Anyone who works with eye tracking data knows that the results you get are intricately linked with the task being performed. That’s why when we assembled the ScreenLab team we brought together not just extensive imaging science know-how but also top-flight experience in UI and UX design.
Eyes arent just passive receptors; they group and process the signals received. Our simulation engine takes this into account when modelling how users respond.
There are dozens of pyschological cues in what the eye sees. Color response, pattern recognition and task being performed all change a viewer's observations.
Web developers apply design principles because they understand this changes what users perceive. We've put our web design expertise in ScreenLab so that it does too.
Our model was designed from the ground up taking account of the physiology and psychology of vision as well as the application of design. Based on extensive, published data along with in-house research we refined attention theory for web design and identified key features and visual stimuli.
Our computer vision package, developed using the powerful OpenCV library, was then constructed to extract and grade these features.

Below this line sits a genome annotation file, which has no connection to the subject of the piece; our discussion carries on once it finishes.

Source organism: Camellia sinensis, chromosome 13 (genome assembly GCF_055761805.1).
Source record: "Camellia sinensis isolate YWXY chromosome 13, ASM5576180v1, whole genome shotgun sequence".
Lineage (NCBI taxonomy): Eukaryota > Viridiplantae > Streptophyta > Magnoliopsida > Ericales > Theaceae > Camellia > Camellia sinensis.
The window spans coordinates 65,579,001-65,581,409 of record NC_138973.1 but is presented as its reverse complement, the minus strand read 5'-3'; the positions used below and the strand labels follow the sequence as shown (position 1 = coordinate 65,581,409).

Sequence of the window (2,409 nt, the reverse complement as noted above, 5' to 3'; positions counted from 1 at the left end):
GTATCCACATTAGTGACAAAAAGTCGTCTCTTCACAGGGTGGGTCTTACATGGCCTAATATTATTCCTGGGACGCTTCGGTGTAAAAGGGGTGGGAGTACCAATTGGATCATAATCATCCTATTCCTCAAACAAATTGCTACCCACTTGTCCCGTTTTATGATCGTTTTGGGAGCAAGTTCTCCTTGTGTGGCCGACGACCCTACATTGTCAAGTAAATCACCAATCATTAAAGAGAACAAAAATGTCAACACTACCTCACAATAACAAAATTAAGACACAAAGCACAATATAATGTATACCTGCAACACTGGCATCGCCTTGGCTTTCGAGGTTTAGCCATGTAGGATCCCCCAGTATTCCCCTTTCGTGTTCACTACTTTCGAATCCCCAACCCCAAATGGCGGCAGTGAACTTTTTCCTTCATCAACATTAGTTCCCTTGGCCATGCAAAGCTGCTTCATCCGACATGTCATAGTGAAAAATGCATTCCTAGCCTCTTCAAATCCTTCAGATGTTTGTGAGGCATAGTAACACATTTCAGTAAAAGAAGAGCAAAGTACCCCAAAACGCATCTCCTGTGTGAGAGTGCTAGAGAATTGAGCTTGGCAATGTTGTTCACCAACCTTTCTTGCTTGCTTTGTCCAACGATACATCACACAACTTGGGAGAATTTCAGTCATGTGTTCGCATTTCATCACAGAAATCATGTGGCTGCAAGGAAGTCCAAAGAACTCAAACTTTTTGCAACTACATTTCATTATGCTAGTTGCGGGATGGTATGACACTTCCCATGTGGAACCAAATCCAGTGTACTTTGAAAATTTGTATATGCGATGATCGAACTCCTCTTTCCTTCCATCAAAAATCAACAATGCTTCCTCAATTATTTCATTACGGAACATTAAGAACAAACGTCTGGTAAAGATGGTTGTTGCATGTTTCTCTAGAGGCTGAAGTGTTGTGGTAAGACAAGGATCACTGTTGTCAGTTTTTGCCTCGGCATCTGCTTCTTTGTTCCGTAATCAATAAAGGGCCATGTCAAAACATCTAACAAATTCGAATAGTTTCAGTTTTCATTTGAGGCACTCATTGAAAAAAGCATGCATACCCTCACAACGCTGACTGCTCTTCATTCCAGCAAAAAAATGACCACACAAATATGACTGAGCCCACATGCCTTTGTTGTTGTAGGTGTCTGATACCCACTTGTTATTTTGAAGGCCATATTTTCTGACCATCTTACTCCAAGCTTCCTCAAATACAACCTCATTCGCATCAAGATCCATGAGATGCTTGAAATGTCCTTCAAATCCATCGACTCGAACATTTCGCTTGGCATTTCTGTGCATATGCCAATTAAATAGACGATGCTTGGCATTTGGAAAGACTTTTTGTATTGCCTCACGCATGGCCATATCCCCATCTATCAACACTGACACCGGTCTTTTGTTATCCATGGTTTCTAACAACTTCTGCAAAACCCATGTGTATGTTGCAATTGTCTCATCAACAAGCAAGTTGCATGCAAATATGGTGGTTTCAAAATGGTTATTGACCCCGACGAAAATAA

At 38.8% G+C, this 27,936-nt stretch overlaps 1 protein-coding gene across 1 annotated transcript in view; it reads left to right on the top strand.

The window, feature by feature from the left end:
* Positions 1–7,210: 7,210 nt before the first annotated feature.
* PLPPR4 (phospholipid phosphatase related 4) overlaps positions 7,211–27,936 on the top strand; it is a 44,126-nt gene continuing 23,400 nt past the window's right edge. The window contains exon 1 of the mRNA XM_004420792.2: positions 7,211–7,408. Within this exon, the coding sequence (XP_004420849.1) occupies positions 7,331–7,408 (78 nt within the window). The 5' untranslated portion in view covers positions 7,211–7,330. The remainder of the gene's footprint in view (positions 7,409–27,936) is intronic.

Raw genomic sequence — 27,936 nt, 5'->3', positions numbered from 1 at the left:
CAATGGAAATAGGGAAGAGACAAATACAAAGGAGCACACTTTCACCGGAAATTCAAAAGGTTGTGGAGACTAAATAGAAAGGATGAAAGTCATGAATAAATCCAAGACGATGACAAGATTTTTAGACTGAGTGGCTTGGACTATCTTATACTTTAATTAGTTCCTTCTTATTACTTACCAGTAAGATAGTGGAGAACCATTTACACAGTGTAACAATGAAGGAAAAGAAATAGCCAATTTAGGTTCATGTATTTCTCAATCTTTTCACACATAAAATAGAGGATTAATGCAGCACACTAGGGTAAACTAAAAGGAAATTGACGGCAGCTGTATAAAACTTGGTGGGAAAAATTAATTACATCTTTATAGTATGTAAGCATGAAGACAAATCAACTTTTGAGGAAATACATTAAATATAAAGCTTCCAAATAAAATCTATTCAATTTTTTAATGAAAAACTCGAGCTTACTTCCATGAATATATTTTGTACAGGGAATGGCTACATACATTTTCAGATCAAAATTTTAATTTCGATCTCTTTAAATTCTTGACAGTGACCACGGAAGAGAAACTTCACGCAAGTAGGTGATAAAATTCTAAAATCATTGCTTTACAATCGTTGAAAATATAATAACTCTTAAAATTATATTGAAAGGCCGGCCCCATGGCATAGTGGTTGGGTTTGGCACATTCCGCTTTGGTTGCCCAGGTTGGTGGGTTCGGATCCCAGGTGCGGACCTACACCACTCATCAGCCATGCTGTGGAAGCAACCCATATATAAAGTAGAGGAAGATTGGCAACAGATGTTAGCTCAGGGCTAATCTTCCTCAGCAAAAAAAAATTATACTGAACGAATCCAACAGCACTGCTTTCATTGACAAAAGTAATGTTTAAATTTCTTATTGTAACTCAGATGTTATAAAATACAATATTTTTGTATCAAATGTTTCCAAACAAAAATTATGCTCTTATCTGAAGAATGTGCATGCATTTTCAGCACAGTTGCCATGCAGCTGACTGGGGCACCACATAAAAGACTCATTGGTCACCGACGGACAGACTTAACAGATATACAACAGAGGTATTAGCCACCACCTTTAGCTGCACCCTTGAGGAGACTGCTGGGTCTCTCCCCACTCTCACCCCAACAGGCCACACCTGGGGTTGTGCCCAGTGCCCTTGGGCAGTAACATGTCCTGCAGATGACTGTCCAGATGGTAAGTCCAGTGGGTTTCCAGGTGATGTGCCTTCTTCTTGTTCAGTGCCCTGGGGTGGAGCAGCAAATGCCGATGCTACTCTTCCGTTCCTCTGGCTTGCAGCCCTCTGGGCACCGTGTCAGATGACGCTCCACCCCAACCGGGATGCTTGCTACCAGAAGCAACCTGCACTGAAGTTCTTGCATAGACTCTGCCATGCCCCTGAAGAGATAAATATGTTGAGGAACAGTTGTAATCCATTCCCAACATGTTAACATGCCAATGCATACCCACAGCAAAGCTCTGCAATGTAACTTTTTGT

Red grabs attention, but the differences in colors are just as important as the colors themselves. ScreenLab accounts for local and global contrast as well as color tone and brightness.
Our eyes and brains have evolved to snap attention to motion. ScreenLab includes evaluation of video and dynamic content so you get a true picture of what your users see.
From just a few weeks old our brains are wired to pick out faces. Even as adults we are still instinctively drawn to them. Our engine knows this too.
Our brains seek out patterns, even when there are none. We're also trained to see patterns like text. Put these together, and patterns become powerful attractors.
Our eyes are hard-wired to respond to contrast and edges. ScreenLab models this as well as the brain's processing and enhancement.
Every designer knows position matters. Users' experiences dictate where they look for features and how they expect different types of content to relate.
Our model considers the same things your user’s brain does: color analysis, dynamic content and motion, spatial frequency, contrast and pattern recognition. We combine this data to give you hot zones and analyse them to provide quantitative image metrics. You can find out more about our model from our white paper.
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